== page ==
The cost for the food will be about £5-6/ person, for everyone who signs up.  This will be payable on the weekend! I will buy the last of the food on the preceding Thursday or Friday. So if you have signed up and for some reason you cannot make it, please let me know by Wednesday 27th at the latest, to avoid being charged for the food.  An earlier notification would also allow me to offer your place to someone else.  Bring your own wine, beer, whisky, gin, vodka and rum.

If you would like to come along & if you would be willing to do some cooking, please let me know ASAP.  Home: 01332 273307 Mobile 07762 268181  This email address is being protected from spambots. You need JavaScript enabled to view it.

61st Oread Dinner -20th November 2010

Victoria Paterson.

The next annual dinner will be held at 7.00 p.m. (for 7.30 p.m.) on Saturday 20 November at The Bluebell Inn, Tissington.  The cost is £16.50 per person or £12.95 per child for 3 courses  (a cheese course can be included for an extra £1.50 per person) The venue is a little out of the way with not a lot of accommodation nearby - The Bentley Brook Inn in Fenney Bentley being the nearest @ £80.00 per double room per night and so to this end I am looking into the possibility of arranging a minibus/small coach starting in Derby and picking up larger towns/villages along the way, probably following the A6 through Duffield, Belper then Wirksworth, Ashbourne, Tissington. This is just a possible route as I am not sure where the highest concentration of Oreads can be found aside from a Wednesday night!

I will be publishing the menu and asking for choices and payment from early September onwards.

If anybody has any questions about the dinner then please don't hesitate to contact me, home telephone is 01332 200167, also emailable at This email address is being protected from spambots. You need JavaScript enabled to view it. , if anyone leaves a message I will of course return it.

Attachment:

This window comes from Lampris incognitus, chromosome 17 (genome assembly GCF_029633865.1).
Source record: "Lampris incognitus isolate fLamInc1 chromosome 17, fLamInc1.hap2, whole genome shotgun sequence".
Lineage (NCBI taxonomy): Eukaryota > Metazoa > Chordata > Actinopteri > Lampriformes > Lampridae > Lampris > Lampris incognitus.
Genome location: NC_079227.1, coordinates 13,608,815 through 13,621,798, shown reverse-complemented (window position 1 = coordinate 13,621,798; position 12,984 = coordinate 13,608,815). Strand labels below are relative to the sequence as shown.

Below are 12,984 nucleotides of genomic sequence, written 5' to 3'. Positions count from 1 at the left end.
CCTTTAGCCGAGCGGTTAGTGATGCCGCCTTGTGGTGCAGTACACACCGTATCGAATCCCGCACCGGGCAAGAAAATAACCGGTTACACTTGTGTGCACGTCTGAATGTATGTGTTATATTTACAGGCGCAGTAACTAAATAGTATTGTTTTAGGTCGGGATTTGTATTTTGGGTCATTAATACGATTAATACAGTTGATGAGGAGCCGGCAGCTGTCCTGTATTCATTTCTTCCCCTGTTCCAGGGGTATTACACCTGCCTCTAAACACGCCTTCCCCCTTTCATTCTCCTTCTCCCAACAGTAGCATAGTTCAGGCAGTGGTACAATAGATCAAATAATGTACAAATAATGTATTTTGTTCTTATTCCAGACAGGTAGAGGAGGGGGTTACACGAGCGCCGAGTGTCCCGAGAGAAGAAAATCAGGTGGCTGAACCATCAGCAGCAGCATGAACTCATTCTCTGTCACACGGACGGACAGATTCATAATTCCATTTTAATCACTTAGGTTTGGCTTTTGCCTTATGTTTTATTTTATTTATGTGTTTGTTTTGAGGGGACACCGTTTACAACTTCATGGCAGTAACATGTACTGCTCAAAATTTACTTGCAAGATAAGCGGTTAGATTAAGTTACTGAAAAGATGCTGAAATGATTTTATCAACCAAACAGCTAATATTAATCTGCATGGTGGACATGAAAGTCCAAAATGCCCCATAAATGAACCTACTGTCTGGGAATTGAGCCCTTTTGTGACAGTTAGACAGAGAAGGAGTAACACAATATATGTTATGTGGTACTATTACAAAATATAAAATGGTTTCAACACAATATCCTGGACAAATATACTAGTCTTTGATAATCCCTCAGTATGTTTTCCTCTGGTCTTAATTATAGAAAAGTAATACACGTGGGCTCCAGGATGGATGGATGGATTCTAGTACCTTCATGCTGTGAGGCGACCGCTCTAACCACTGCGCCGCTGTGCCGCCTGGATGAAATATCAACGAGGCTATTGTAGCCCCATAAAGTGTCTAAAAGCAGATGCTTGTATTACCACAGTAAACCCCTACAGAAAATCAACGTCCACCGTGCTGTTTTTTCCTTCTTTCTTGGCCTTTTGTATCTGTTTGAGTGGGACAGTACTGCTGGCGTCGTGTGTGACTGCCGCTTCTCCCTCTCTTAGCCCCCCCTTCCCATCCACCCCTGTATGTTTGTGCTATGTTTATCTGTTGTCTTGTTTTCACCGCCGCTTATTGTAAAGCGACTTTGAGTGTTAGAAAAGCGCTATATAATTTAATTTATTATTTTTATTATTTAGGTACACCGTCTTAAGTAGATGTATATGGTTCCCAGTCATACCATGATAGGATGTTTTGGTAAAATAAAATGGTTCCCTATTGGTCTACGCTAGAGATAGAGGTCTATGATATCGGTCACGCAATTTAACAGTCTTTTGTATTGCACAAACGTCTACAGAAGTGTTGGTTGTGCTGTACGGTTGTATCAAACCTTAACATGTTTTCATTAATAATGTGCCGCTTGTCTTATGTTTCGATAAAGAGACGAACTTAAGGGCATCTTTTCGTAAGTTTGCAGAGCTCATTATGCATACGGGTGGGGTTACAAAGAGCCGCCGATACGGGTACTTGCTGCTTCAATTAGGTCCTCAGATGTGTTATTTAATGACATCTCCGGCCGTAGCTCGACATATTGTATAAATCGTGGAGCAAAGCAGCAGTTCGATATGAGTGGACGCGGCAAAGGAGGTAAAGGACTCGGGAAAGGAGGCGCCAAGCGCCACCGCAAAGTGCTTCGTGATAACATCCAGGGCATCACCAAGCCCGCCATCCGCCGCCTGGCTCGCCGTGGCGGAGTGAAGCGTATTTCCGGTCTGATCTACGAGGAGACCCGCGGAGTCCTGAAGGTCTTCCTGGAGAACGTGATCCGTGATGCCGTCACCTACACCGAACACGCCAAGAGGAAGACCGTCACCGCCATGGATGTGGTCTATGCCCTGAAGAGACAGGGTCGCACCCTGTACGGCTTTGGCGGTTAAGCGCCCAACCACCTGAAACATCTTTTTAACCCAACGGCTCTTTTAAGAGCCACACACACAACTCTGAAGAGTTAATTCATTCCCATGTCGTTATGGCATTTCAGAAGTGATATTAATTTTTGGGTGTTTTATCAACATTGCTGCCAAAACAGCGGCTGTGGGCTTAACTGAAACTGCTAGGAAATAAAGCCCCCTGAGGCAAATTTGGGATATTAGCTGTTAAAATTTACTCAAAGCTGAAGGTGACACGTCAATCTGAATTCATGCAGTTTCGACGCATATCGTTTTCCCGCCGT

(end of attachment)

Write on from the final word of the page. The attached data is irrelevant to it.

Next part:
News, Articles and Reports from Meets.

The Bernese Oberland 2010 – A positive spin.

Dave Mawer

Disappointed that the summer Alpine meet may have received negative press in the latest newsletter, I feel it my duty to set the record straight. I only hope my scribbling will make it to print…………

Our journey to the Bernese Oberland was broken by paying a visit to the fine crags of the Saussious guided to the door by our newly purchased SatNav. A little polished and hot for my liking but it did the job of erasing the stresses of travel for mad dogs and Englishmen. Driving away from the crag I treated the family to a spot of bird spotting along the river, spoilt by an angry French woman on the wrong side of the road. Oops that was me, easily done when you start to relax into a European holiday.


Thomas and Me at the top of 'Dousche Inclusive' on the Gerstenegg slabs of the Grimsel Pass 

Armed with a handful of guidebooks and excited by the limitless potential of rock in the Grimsel and Sussten passes, we pulled into the campsite greeted by the familiar faces of families, Christian, Hayes, Gibbs, Pape, Lancaster, the Bachelor van (Roscoe’s, Wilson and Snod) and the Odd couple (Green and Hopkinson, only joking ;-), to be later joined by the Mowbray’s.

Then it began to rain. Not to be deterred we spent a couple of days at a fine crag called Schillingsflue above Meringen (where according to local legend meringues were invented). Steep would be one way of describing it but with plenty of jugs (and bolts) to pull on, those present had some fun. Richard in particular as he tried to avoid the abundant mosquito population the crag housed.

With a clear sky full of moon and the promise of some good weather the next day, Team Oread prepared themselves with some alcohol fuelled big ball antics. However those over 30 were put firmly in their place by the spectacular arrival of Kyya the talented circus performer. Wall to wall blue sky lured several van full’s of climbers up the Grimsel Pass for a taste of slabby Granite. Gerstenegg was our choice and Victoria, Tullan and I climbed Alpine Absteig with its glacier polished F5a opening pitch, cleanly despatched by our 7 year old. Eight enjoyable grippy slab pitches followed descending in grade from F4b to F3a, some with only a single bolt between belays. Fuelled by jelly babies we reached the top and returned to the van for a cup of tea with the next band of rain hot on our heels. Unfortunately, others were treated to a bit of a dowsing, tee hee.

The wet theme continued but a contingent made it to Lammi on the Meringen side of a spectacular Gorge walk on a worryingly suspended wooden walkway above a boiling glacier fed river. Lammi, another steep limestone crag with “friendly locals” stayed dry in the heaviest of rain, unlike my flip-flop clad feet.

The next day started wet and after a gruelling mountain bike ride Kyya and I joined everyone on a walk in the sunshine to the magnificent Riechenbach Falls above Meringen, the scene of Sherlock Holmes’ and Moriarty’s final duel.